Four Things We Still Haven’t Figured Out in Our Stepfamily

There are a lot of things that come naturally to the typical nuclear, one household family.  Things such as the titles for the parents (ie. mom/dad), who the extended family is and what they are called (ie. grandma/grandpa, aunt/uncle, etc), what you call your children (ie. my daughter/son), and others things that you never even realize could be a topic to consider until you’re in a stepfamily.  Here are some topics that we still do not know how to navigate:

1.) ‘Treat’ activities.  Things like going out for dinner as a family, grabbing some Menchies (frozen yogurt), going out to the movies, a trip to the waterslides, going to an amusement park and the list continues are difficult to navigate with a child who lives in two different homes.  Do we under compensate when she is doing so many ‘treat’ activities at her other house?  Or do we continue to go along as planned and HJ just gets to do twice as many (maybe even more so) than the average kid.  Recently, my husband and I reflected on the number of family/kids movies that HJ has been to in the theatre over the past year or two.  Often enough, not only has she seen every family movie at the movies, she’s seen some twice in theatre.  Going out for dinner seems like a ‘treat’ until we sit down at the table and HJ exclaims that she just ate at that same restaurant the night before with her mom.  It makes it extremely difficult to keep these activities as a ‘treat’ when she does them so often between both her dad’s house and her mom’s house.  We haven’t figured out how to balance treats and retain their ‘treat’ status.

2.) Chores.  How many chores, how often does she have to do chores, and what types of chores?  My stepdaughter lives in two houses with the potential to have double the chores of your average kid.  She also has the potential to have zero of the chores when she is in a 50/50 parenting time agreement.  Who wants to spend what small amount of time we have with her to do chores?  It would be a disservice to her to let it all slide, but what’s the right balance?  We have definitely not figured this one out.

3.) How the three of us refer to each other in public.  Striking that balance between having references that accurately define our relationships to each other, not creating loyalty binds for HJ and attempting to keep our lives as simple as possible is no easy task.   For a nuclear family, the automatic introduction for child of her parents is ‘these are my parents’.  For HJ, it’s always a question…’these are my parents’ is simple and easier, however, may produce feelings of disloyalty to her mom by not specifying that I am her stepmom.  ‘This is my dad and stepmom’ is a longer introduction and puts her in a position to feel different by specifying that her family is separated.  More often than not, when HJ introduces me as ‘stepmom’ she is bound to get some type of reaction that she wouldn’t get otherwise.  I can see the wheels turning whenever she gets the awkward question or assumption that I’m her mom.  Does she just let life be simpler by going with ‘yes’ (after all, I’m some of kind of mother figure to her) or does she feel the loyalty binds and correct that person by advising that I’m her stepmom.  Do I correct them and let them know that I’m her stepmom?  Sometimes I do.  Most times I let her lead the way in how she would like to respond that feels most comfortable and her response changes with each interaction.  Two and a half years later and it still can be an uncomfortable position for us.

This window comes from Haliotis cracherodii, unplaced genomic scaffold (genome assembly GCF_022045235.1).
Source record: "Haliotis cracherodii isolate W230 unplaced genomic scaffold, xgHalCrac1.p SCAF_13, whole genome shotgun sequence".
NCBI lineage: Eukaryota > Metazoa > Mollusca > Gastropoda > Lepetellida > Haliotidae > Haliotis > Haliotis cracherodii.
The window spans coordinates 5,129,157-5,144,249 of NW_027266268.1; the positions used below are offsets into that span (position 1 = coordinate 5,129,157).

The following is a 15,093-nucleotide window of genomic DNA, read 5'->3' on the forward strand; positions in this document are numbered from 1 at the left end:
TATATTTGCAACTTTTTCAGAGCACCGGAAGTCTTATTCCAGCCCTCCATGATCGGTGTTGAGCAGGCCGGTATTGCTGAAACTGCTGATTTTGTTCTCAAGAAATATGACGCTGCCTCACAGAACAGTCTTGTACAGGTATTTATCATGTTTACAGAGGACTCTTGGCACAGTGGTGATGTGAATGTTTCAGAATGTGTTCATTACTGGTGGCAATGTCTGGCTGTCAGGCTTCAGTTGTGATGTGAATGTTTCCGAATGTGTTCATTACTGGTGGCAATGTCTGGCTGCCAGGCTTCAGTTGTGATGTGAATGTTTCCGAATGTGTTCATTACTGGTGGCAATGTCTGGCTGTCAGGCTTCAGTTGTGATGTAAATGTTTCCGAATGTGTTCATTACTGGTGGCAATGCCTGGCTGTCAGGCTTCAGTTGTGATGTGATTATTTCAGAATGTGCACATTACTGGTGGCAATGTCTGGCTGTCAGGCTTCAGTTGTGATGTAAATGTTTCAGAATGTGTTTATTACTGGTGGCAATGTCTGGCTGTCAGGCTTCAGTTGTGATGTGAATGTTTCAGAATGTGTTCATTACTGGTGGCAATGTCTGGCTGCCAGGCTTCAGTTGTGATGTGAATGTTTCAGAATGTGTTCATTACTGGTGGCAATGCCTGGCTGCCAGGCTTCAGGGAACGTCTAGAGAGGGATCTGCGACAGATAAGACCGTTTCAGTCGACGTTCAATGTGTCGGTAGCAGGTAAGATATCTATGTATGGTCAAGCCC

Further to how HJ introduces us, how do my husband and I refer to her as a unit?  ‘Our daughter?’  ‘Our daughter…’ and I add ‘I’m her stepmom?’  We seem to change up our references based on each interaction.  Ahh, the simplicity of a nuclear family.

4.) How often we include or don’t include HJ in activities.  Do we make parenting time switches so that HJ can attend every grandparent’s birthday celebration, every holiday gathering or every extended family dinner?  Do we make the switch for some of them or all of them and if not all, then which ones?  If she is with her mom for the Thanksgiving weekend do we wait to celebrate Thanksgiving until she’s back at dad’s house?  Do we plan that weekend camping trip during a kid weekend or a non-kid weekend?  There is the potential for her to have an entirely packed schedule if both houses put all trips and celebrations on hold to happen during parenting time and not a lot of opportunity for HJ to experience down time.   Right now we find ourselves contemplating each event – should we ask for a parenting switch?  Should we wait to celebrate or go on a weekend trip until she’s back at dad’s house?  We try to strike up a fairly equal balance of accommodating HJ’s parenting schedule and not putting life on pause when HJ is with her mom.  We have to actively remind ourselves that she is not ‘missing out’ by not being at an event.  She’s simply spending her time loving and being loved by the other half of her family.

These, along with others things unique to stepfamilies, are and will continue to be difficult to navigate.  For now, we take it one day or event at a time and continuously reevaluate our approach so that we can continue to serve what is best for HJ, for us and for our family.

Jordan

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